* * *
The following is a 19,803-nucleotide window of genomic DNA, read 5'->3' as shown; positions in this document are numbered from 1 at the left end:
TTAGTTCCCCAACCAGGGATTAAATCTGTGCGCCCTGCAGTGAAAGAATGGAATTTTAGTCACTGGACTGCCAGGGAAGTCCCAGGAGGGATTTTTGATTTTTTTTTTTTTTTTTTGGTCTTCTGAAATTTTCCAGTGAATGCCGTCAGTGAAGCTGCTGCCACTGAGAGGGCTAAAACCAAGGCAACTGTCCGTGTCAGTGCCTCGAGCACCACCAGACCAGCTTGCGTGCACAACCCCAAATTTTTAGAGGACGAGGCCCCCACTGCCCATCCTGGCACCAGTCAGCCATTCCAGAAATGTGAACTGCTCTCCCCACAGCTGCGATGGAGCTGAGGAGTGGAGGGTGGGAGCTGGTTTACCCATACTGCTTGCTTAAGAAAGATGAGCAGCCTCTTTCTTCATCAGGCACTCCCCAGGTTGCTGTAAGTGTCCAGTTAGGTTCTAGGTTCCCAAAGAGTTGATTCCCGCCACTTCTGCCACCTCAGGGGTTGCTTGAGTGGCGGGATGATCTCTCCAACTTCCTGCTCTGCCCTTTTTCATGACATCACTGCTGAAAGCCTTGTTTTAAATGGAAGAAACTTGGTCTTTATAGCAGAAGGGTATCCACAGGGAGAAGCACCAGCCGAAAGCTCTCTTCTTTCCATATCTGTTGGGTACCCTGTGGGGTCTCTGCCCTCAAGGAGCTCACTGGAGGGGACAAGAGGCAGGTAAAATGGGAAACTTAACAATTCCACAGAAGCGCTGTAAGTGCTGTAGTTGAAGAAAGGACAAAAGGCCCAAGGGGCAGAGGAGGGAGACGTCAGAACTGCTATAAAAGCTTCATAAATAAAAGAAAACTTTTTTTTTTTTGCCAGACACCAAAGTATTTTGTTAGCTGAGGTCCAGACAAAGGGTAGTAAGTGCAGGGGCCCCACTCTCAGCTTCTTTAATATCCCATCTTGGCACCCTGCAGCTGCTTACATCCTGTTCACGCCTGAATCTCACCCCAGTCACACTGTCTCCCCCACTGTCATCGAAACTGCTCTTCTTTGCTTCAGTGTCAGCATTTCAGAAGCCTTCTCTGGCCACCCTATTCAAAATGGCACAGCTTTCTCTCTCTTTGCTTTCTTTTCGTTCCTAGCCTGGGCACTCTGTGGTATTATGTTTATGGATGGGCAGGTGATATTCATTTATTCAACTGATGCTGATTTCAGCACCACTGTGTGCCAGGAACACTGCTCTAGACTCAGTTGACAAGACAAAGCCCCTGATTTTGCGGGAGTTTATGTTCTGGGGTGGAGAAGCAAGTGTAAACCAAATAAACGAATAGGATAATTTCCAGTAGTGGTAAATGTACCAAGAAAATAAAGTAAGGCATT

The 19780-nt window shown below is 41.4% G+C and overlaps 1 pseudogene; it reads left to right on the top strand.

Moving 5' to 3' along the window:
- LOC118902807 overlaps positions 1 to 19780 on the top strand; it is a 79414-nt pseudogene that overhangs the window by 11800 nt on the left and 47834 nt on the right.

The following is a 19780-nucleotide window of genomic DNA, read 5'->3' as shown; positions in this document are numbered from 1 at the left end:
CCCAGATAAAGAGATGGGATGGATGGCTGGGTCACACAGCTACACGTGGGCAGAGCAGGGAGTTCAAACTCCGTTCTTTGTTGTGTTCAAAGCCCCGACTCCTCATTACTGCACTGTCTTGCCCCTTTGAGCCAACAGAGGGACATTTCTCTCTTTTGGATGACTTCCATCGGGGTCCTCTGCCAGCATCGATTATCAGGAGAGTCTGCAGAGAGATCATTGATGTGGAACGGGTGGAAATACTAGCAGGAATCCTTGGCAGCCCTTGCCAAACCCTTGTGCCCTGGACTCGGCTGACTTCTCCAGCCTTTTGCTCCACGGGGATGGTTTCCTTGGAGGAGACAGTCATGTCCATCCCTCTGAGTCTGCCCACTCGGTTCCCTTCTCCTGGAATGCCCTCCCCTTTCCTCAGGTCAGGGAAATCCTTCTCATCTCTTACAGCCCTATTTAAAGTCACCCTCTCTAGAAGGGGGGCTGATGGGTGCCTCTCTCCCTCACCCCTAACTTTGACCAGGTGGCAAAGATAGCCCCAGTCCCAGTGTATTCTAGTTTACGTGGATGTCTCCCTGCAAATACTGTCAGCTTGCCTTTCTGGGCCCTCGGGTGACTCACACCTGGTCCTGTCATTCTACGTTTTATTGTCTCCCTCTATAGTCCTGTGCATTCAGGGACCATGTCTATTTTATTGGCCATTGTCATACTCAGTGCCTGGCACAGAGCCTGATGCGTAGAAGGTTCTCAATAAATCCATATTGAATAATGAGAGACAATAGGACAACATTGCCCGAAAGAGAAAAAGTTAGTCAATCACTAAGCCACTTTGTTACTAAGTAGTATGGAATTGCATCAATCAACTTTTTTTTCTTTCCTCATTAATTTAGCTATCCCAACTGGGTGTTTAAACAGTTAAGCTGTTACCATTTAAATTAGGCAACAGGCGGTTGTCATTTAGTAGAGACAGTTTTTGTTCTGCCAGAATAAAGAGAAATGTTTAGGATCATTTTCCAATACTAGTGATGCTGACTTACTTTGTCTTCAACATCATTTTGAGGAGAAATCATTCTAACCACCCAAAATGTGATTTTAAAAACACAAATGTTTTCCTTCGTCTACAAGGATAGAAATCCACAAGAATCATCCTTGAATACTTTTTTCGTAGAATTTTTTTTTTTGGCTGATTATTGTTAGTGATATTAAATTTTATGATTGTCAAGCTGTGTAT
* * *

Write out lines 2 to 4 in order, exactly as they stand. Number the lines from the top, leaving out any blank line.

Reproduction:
TTAGTTCCCCAACCAGGGATTAAATCTGTGCGCCCTGCAGTGAAAGAATGGAATTTTAGTCACTGGACTGCCAGGGAAGTCCCAGGAGGGATTTTTGATTTTTTTTTTTTTTTTTTGGTCTTCTGAAATTTTCCAGTGAATGCCGTCAGTGAAGCTGCTGCCACTGAGAGGGCTAAAACCAAGGCAACTGTCCGTGTCAGTGCCTCGAGCACCACCAGACCAGCTTGCGTGCACAACCCCAAATTTTTAGAGGACGAGGCCCCCACTGCCCATCCTGGCACCAGTCAGCCATTCCAGAAATGTGAACTGCTCTCCCCACAGCTGCGATGGAGCTGAGGAGTGGAGGGTGGGAGCTGGTTTACCCATACTGCTTGCTTAAGAAAGATGAGCAGCCTCTTTCTTCATCAGGCACTCCCCAGGTTGCTGTAAGTGTCCAGTTAGGTTCTAGGTTCCCAAAGAGTTGATTCCCGCCACTTCTGCCACCTCAGGGGTTGCTTGAGTGGCGGGATGATCTCTCCAACTTCCTGCTCTGCCCTTTTTCATGACATCACTGCTGAAAGCCTTGTTTTAAATGGAAGAAACTTGGTCTTTATAGCAGAAGGGTATCCACAGGGAGAAGCACCAGCCGAAAGCTCTCTTCTTTCCATATCTGTTGGGTACCCTGTGGGGTCTCTGCCCTCAAGGAGCTCACTGGAGGGGACAAGAGGCAGGTAAAATGGGAAACTTAACAATTCCACAGAAGCGCTGTAAGTGCTGTAGTTGAAGAAAGGACAAAAGGCCCAAGGGGCAGAGGAGGGAGACGTCAGAACTGCTATAAAAGCTTCATAAATAAAAGAAAACTTTTTTTTTTTTGCCAGACACCAAAGTATTTTGTTAGCTGAGGTCCAGACAAAGGGTAGTAAGTGCAGGGGCCCCACTCTCAGCTTCTTTAATATCCCATCTTGGCACCCTGCAGCTGCTTACATCCTGTTCACGCCTGAATCTCACCCCAGTCACACTGTCTCCCCCACTGTCATCGAAACTGCTCTTCTTTGCTTCAGTGTCAGCATTTCAGAAGCCTTCTCTGGCCACCCTATTCAAAATGGCACAGCTTTCTCTCTCTTTGCTTTCTTTTCGTTCCTAGCCTGGGCACTCTGTGGTATTATGTTTATGGATGGGCAGGTGATATTCATTTATTCAACTGATGCTGATTTCAGCACCACTGTGTGCCAGGAACACTGCTCTAGACTCAGTTGACAAGACAAAGCCCCTGATTTTGCGGGAGTTTATGTTCTGGGGTGGAGAAGCAAGTGTAAACCAAATAAACGAATAGGATAATTTCCAGTAGTGGTAAATGTACCAAGAAAATAAAGTAAGGCATT

The 19780-nt window shown below is 41.4% G+C and overlaps 1 pseudogene; it reads left to right on the top strand.

Moving 5' to 3' along the window: